Do you see the past in colour, or in black and white? For me, it blazes brightly.
When I look at history, different times for me have a different feel to them; a different and distinct personality. It's not a particularly scientific thing, being able to identify how the past feels- partly it comes back to my archaeology background, which makes me think about people, places, and material culture as living and breathing, no matter whether they're no more.
feeling of what it was like to live in those times.
As an author of historical fiction, being able to capture this essence of place and time is one of the most important aspects of the writing process. So how do you do it? And more importantly, how do you do it well?
My first answer to this will always be research. After that, depicting the setting is up to you.
When I started BETWEEN THE LINES, I kicked off with what is now the second book, set in London during the 1940 Blitz. Reading the bare facts is important, but it only gives one part of the impression. And bare facts are for history books- but history books are an important place to start. I devoured dozens of them.
From history books, you get dates, times, places, turning points in history- the bigger picture.
Another important source is the biographical and autobiographical stories from that time. For WWII London, it doesn't get much better than the BBC's People's War website, which is a massive collection of individual stories about living through the war. These stories start to unravel what the history books can't completely capture- the keep on keeping on spirit that bubbled on beneath Blitz London, no matter what.
From true stories and first-hand accounts, you find attitudes and memories, thoughts and feelings, hopes and dreams, fear and devastation.
I love to read historic newspapers from the time period in which my story is set. Not possible for every historical author, but my 1914 to 1941 time period gives me that benefit. So does Australia's incredible National Library of Australia digitised newspaper collection. I can sit down and read the Saturday papers that my characters read in 1912, and get a sense of the way things were before the war. I can see what clothes were in fashion in what season, and read up on recipes for tuna in aspic, or blancmange.
From newspapers, you come to know the pulse of a place, the things that mattered enough to be reported. The language of the time, unadulterated by interpretation.
Another amazing resource I've been able to tap into is the National Archives of Australia's online war records, in which you can read the digitised record of every Australian soldier who fought in the First World War. When and where they enlisted, when, where and how they fell in battle. Who got the telegram to say they were gone- wife, mother, sister, father.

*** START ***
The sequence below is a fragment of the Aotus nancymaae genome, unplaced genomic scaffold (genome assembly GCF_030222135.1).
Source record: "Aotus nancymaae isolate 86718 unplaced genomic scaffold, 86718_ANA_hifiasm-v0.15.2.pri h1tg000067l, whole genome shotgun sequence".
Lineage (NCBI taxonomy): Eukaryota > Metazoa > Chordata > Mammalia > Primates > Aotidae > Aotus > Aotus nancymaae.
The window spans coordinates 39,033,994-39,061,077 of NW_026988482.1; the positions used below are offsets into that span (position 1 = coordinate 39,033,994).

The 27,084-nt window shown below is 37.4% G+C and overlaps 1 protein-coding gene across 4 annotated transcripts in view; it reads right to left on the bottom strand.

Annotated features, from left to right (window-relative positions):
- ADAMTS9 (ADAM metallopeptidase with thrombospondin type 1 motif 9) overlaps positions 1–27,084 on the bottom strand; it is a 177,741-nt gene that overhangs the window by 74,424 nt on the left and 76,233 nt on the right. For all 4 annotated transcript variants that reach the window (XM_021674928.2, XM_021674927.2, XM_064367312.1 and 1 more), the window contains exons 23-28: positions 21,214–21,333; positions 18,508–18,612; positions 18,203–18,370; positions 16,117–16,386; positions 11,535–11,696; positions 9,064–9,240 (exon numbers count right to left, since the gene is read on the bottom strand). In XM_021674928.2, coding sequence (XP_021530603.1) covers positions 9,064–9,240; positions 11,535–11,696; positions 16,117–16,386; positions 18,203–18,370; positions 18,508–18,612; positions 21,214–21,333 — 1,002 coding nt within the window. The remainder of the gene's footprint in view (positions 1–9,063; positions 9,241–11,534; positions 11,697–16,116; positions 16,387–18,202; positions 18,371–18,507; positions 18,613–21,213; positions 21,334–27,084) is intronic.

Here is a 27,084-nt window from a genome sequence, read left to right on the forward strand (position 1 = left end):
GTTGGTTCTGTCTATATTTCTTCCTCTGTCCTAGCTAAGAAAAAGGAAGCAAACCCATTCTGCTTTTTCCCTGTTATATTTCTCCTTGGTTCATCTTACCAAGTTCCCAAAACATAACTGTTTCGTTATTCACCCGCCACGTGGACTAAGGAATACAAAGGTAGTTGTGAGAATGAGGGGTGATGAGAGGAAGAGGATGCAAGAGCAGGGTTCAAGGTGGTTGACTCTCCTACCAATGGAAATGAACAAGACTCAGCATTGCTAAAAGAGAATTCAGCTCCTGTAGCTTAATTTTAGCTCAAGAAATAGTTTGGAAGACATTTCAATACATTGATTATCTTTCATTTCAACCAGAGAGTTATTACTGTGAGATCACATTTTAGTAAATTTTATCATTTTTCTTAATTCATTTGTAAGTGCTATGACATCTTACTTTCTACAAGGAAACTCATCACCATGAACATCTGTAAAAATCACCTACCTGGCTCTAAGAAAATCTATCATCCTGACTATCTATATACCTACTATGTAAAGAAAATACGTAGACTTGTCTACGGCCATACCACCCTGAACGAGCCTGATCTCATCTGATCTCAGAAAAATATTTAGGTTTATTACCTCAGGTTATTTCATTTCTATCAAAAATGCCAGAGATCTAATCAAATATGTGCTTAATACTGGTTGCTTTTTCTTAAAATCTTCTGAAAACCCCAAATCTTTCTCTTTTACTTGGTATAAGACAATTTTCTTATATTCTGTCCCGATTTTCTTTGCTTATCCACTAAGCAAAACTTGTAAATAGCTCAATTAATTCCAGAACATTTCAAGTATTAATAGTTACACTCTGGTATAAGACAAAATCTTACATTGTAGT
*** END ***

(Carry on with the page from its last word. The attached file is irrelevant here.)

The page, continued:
From official records, you find surprising small details about individual lives- a birthmark on the right shoulder; no family left alive to inform of an untimely death.
All of these things, all these hours of digging, reading, researching, combine in my head like a patchwork of people, places, events, until the whole background blanket feels complete and real. I can settle into it and look around. I know how people get around, what they wear, what they eat, how they swear when they're frustrated. I know how they feel about the drought, the war, the Aboriginal people who live just outside town.
All these things give me the personality of my characters, but also of place. Western Australia in 1914, where BETWEEN THE LINES was set, had as unique a personality as anywhere. From a stubborn, slow-to-start colony on the coast of a harsh land, the state began to boom in the last part of the 19th century as gold was discovered further afield. The resulting boom enriched everyone, everywhere- the buildings from that time, which I can check in the Post Office directory, were big, grand, and ostentatious. Buoyed by success, people decided to seek a different kind of fortune out on the land, raising sheep and wheat- the backbone of the original colony, just further afield.
It's these people who populate my story. Stubborn as rocks, determined to make a go of it. Simple in their desires, their opinions, their ideas. Believers in Australia, the Lucky Country, and in their connection to the King of England. Young, strong, cocky, brash and full of wry humour. These are the men who went away to war.
These are the men who never came back, or came back changed forever.
And this is the key to embodying that past personality in your historical story: the characters carry it in everything they do, think and say. Everything you've researched and learned thrives in the background through your descriptive prose, and through the plot events. But the characters, both primary and secondary, are the real spirit of the thing. They live, breathe, act and react, and through them, history has a heartbeat.